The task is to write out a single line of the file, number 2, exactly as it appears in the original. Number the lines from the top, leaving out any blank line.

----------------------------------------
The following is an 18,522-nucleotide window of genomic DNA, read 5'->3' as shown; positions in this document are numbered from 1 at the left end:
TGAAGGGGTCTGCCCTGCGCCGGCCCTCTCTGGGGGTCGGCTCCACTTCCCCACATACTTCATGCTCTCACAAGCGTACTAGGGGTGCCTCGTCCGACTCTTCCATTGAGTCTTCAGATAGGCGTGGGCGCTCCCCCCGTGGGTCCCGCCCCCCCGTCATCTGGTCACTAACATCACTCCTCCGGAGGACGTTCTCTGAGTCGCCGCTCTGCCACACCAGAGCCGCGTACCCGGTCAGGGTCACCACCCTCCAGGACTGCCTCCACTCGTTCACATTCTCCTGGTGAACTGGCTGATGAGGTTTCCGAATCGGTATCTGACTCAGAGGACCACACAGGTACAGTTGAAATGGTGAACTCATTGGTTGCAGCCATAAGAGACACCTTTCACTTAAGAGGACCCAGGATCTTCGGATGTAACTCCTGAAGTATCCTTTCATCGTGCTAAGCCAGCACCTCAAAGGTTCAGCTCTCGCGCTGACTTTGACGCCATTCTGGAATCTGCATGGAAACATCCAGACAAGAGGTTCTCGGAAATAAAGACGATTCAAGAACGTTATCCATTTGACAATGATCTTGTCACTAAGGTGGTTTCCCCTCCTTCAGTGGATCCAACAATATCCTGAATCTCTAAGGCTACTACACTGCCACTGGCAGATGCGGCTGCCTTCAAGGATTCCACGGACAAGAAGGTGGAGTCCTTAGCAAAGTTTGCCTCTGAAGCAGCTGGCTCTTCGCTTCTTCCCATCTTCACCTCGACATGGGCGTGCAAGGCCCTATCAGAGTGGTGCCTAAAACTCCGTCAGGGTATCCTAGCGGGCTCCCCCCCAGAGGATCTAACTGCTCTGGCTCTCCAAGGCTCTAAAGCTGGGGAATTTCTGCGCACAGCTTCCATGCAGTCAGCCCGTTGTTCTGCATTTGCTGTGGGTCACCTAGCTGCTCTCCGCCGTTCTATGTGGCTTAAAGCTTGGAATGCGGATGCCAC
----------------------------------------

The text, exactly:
TGAAGGGGTCTGCCCTGCGCCGGCCCTCTCTGGGGGTCGGCTCCACTTCCCCACATACTTCATGCTCTCACAAGCGTACTAGGGGTGCCTCGTCCGACTCTTCCATTGAGTCTTCAGATAGGCGTGGGCGCTCCCCCCGTGGGTCCCGCCCCCCCGTCATCTGGTCACTAACATCACTCCTCCGGAGGACGTTCTCTGAGTCGCCGCTCTGCCACACCAGAGCCGCGTACCCGGTCAGGGTCACCACCCTCCAGGACTGCCTCCACTCGTTCACATTCTCCTGGTGAACTGGCTGATGAGGTTTCCGAATCGGTATCTGACTCAGAGGACCACACAGGTACAGTTGAAATGGTGAACTCATTGGTTGCAGCCATAAGAGACACCTTTCACTTAAGAGGACCCAGGATCTTCGGATGTAACTCCTGAAGTATCCTTTCATCGTGCTAAGCCAGCACCTCAAAGGTTCAGCTCTCGCGCTGACTTTGACGCCATTCTGGAATCTGCATGGAAACATCCAGACAAGAGGTTCTCGGAAATAAAGACGATTCAAGAACGTTATCCATTTGACAATGATCTTGTCACTAAGGTGGTTTCCCCTCCTTCAGTGGATCCAACAATATCCTGAATCTCTAAGGCTACTACACTGCCACTGGCAGATGCGGCTGCCTTCAAGGATTCCACGGACAAGAAGGTGGAGTCCTTAGCAAAGTTTGCCTCTGAAGCAGCTGGCTCTTCGCTTCTTCCCATCTTCACCTCGACATGGGCGTGCAAGGCCCTATCAGAGTGGTGCCTAAAACTCCGTCAGGGTATCCTAGCGGGCTCCCCCCCAGAGGATCTAACTGCTCTGGCTCTCCAAGGCTCTAAAGCTGGGGAATTTCTGCGCACAGCTTCCATGCAGTCAGCCCGTTGTTCTGCATTTGCTGTGGGTCACCTAGCTGCTCTCCGCCGTTCTATGTGGCTTAAAGCTTGGAATGCGGATGCCAC